The latter three are all improvements over a straight release from a climate perspective, since each process converts the gas into carbon dioxide, which again has less of a warming effect than methane. So the California offsets program allows polluters to buy credits from coal companies for taking any of these steps.

The paper highlights a handful of concerns about whether California’s methane protocol could overstate the avoided emissions at mines, either by crediting reductions that would have happened anyway or by overestimating the baseline emissions of such projects.

But it also raises the possibility that the program could help mines stay open longer or even expand, by boosting the profits of an industry otherwise under growing financial pressure. The paper finds that selling credits could increase coal mining profits by as much as 17% at $10 a ton, which is a little below the current price, or double them at some mines if the price rises to $50.

An added danger is the program will encourage the industry to lobby even harder against regulations requiring flaring, since it wouldn't qualify as an offset if it's required by law, says Danny Cullenward, a co-author of the paper and research associate at the Carnegie Institution.

The paper highlights similar concerns about rice cultivation, which also produces significant methane emissions. California’s program provides credits for altering practices to lower emissions, such as draining fields earlier in the season. But the paper notes that could inadvertently nudge farmers to switch from growing corn, which doesn’t produce nearly the same level of methane per acre, to growing rice to claim the credit.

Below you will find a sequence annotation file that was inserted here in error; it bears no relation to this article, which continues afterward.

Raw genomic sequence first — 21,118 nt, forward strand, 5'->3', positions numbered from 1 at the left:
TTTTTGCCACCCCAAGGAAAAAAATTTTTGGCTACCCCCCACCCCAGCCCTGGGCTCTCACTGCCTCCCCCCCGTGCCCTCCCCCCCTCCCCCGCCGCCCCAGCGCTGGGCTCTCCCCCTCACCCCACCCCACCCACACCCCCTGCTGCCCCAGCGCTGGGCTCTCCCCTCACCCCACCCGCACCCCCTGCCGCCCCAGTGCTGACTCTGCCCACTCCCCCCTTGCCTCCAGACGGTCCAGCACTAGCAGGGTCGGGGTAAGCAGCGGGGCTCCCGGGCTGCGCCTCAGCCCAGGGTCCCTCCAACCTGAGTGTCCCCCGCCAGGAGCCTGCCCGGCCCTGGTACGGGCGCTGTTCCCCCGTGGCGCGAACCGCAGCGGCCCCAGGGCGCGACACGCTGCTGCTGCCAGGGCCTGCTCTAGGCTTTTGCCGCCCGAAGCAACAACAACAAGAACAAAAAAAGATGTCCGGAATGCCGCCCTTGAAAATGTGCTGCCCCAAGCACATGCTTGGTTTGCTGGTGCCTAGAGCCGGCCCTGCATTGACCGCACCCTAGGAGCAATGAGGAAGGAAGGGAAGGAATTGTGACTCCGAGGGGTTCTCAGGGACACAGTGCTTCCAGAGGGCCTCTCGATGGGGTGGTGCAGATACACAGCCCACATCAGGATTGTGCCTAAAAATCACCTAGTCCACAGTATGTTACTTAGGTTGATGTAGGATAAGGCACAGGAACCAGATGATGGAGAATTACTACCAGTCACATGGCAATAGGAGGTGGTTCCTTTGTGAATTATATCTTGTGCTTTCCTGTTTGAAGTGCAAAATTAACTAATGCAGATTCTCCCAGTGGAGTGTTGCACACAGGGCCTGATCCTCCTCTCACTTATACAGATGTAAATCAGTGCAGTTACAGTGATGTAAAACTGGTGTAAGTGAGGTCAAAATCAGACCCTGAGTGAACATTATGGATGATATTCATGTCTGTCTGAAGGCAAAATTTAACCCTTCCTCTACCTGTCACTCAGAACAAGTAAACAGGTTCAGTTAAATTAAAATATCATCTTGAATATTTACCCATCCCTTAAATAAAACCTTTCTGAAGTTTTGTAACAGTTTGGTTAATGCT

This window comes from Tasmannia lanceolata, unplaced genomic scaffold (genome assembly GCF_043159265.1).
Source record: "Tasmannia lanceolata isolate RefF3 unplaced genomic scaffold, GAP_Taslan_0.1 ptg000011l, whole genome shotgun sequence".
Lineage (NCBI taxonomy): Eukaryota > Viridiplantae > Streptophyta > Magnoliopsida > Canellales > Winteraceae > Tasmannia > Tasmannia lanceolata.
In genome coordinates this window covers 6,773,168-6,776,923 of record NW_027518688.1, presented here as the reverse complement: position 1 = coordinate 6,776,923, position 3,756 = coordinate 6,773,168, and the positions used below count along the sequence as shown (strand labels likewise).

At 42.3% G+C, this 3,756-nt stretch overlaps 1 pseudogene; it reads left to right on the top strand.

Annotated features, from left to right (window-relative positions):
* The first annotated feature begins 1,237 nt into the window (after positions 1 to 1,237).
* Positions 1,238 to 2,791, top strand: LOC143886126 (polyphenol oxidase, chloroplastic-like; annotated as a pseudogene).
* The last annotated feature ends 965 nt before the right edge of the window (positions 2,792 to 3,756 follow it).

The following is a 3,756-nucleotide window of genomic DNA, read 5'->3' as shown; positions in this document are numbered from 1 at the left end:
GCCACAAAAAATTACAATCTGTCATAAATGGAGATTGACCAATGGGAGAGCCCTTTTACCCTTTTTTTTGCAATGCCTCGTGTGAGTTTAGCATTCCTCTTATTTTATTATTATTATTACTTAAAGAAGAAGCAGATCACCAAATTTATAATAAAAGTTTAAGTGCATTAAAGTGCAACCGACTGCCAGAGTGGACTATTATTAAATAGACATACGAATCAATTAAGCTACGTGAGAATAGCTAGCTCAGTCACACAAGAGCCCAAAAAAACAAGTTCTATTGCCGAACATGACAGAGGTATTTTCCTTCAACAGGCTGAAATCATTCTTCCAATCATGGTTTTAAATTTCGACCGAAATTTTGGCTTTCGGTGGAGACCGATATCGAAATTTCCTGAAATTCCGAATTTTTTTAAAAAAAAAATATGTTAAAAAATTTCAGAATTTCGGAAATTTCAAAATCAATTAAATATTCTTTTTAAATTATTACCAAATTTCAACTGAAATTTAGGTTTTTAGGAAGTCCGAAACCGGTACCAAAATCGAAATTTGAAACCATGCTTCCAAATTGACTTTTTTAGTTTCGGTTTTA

Both of these areas are relatively small pieces of California’s offsets program. As of July, methane projects had generated a little more than 6 million credits, while rice cultivation projects hadn’t produced any.

But the paper comes on the heels of an April report by the same lead author, Barbara Haya, who leads the Berkeley Carbon Trading Project at the Center for Environmental Public Policy. It found that California’s US Forest Projects protocol—which accounts for more than 80% of the credits issued to date—may have already inflated emissions reductions by 80 million tons of carbon dioxide. That’s a third of the total cuts that the state’s cap-and-trade program was expected to achieve in the next decade, and it suggests landowners could have earned hundreds of millions of dollars for carbon dioxide reductions that may not happen (see “Landowners are earning millions for carbon cuts that may not occur”).

Despite all these uncertainties, California is depending heavily on the offsets program to achieve real reductions. It could represent the full effect of the state’s cap-and-trade program through 2020, and half of it over the following decade, the new paper states. ARB declined to comment for this piece.

California’s offsets program is far from the only one that has raised concerns. A ProPublica investigation published in late May, based on a combination of on-the-ground reporting and satellite analysis of international forestry projects, found that “in case after case … carbon credits hadn’t offset the amount of pollution they were supposed to, or they had brought gains that were quickly reversed or that couldn’t be accurately measured to begin with,” the reporter, Lisa Song, wrote.